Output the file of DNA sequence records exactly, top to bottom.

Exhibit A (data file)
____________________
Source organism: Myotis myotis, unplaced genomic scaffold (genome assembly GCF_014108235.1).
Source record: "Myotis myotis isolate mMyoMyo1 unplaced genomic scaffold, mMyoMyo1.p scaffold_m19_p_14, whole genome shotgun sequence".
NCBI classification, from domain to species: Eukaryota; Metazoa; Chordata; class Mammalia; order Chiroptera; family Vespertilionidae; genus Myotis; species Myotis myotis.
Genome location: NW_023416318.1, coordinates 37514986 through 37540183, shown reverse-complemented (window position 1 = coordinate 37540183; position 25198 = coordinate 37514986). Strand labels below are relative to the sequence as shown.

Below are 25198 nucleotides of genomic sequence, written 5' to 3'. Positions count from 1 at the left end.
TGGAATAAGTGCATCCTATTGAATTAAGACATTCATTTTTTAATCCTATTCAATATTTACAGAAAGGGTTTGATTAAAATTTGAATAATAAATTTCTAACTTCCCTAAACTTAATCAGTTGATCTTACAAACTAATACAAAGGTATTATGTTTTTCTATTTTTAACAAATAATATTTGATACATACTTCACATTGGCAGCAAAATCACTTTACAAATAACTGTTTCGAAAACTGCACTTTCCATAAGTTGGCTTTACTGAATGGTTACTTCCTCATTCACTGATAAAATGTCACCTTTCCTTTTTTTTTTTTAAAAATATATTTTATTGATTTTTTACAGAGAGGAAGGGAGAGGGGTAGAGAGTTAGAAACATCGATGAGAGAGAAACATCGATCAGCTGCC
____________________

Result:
Source organism: Myotis myotis, unplaced genomic scaffold (genome assembly GCF_014108235.1).
Source record: "Myotis myotis isolate mMyoMyo1 unplaced genomic scaffold, mMyoMyo1.p scaffold_m19_p_14, whole genome shotgun sequence".
NCBI classification, from domain to species: Eukaryota; Metazoa; Chordata; class Mammalia; order Chiroptera; family Vespertilionidae; genus Myotis; species Myotis myotis.
Genome location: NW_023416318.1, coordinates 37514986 through 37540183, shown reverse-complemented (window position 1 = coordinate 37540183; position 25198 = coordinate 37514986). Strand labels below are relative to the sequence as shown.

Below are 25198 nucleotides of genomic sequence, written 5' to 3'. Positions count from 1 at the left end.
TGGAATAAGTGCATCCTATTGAATTAAGACATTCATTTTTTAATCCTATTCAATATTTACAGAAAGGGTTTGATTAAAATTTGAATAATAAATTTCTAACTTCCCTAAACTTAATCAGTTGATCTTACAAACTAATACAAAGGTATTATGTTTTTCTATTTTTAACAAATAATATTTGATACATACTTCACATTGGCAGCAAAATCACTTTACAAATAACTGTTTCGAAAACTGCACTTTCCATAAGTTGGCTTTACTGAATGGTTACTTCCTCATTCACTGATAAAATGTCACCTTTCCTTTTTTTTTTTTAAAAATATATTTTATTGATTTTTTACAGAGAGGAAGGGAGAGGGGTAGAGAGTTAGAAACATCGATGAGAGAGAAACATCGATCAGCTGCC